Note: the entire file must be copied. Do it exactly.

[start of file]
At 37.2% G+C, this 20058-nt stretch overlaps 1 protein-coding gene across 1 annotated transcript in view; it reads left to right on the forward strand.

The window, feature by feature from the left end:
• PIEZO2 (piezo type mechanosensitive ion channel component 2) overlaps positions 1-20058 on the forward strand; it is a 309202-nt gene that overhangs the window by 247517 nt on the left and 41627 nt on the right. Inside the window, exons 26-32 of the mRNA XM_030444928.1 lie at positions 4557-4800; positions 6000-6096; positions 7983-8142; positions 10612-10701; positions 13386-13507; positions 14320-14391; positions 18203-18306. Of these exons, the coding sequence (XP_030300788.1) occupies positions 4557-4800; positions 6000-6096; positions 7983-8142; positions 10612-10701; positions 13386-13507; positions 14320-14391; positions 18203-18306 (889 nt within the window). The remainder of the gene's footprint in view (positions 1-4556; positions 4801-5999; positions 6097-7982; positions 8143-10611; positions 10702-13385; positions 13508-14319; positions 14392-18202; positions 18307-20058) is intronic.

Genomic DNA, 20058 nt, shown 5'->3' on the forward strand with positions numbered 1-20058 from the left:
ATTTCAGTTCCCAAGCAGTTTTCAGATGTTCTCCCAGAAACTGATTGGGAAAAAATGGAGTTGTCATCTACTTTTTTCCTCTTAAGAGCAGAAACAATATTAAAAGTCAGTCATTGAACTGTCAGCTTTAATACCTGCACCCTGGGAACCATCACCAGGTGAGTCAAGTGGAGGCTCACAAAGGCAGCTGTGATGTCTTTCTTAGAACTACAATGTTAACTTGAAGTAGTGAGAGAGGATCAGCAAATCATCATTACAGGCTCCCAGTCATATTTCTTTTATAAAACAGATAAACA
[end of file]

At 37.2% G+C, this 20058-nt stretch overlaps 1 protein-coding gene across 1 annotated transcript in view; it reads left to right on the forward strand.

The window, feature by feature from the left end:
• PIEZO2 (piezo type mechanosensitive ion channel component 2) overlaps positions 1-20058 on the forward strand; it is a 309202-nt gene that overhangs the window by 247517 nt on the left and 41627 nt on the right. Inside the window, exons 26-32 of the mRNA XM_030444928.1 lie at positions 4557-4800; positions 6000-6096; positions 7983-8142; positions 10612-10701; positions 13386-13507; positions 14320-14391; positions 18203-18306. Of these exons, the coding sequence (XP_030300788.1) occupies positions 4557-4800; positions 6000-6096; positions 7983-8142; positions 10612-10701; positions 13386-13507; positions 14320-14391; positions 18203-18306 (889 nt within the window). The remainder of the gene's footprint in view (positions 1-4556; positions 4801-5999; positions 6097-7982; positions 8143-10611; positions 10702-13385; positions 13508-14319; positions 14392-18202; positions 18307-20058) is intronic.

Genomic DNA, 20058 nt, shown 5'->3' on the forward strand with positions numbered 1-20058 from the left:
ATTTCAGTTCCCAAGCAGTTTTCAGATGTTCTCCCAGAAACTGATTGGGAAAAAATGGAGTTGTCATCTACTTTTTTCCTCTTAAGAGCAGAAACAATATTAAAAGTCAGTCATTGAACTGTCAGCTTTAATACCTGCACCCTGGGAACCATCACCAGGTGAGTCAAGTGGAGGCTCACAAAGGCAGCTGTGATGTCTTTCTTAGAACTACAATGTTAACTTGAAGTAGTGAGAGAGGATCAGCAAATCATCATTACAGGCTCCCAGTCATATTTCTTTTATAAAACAGATAAACA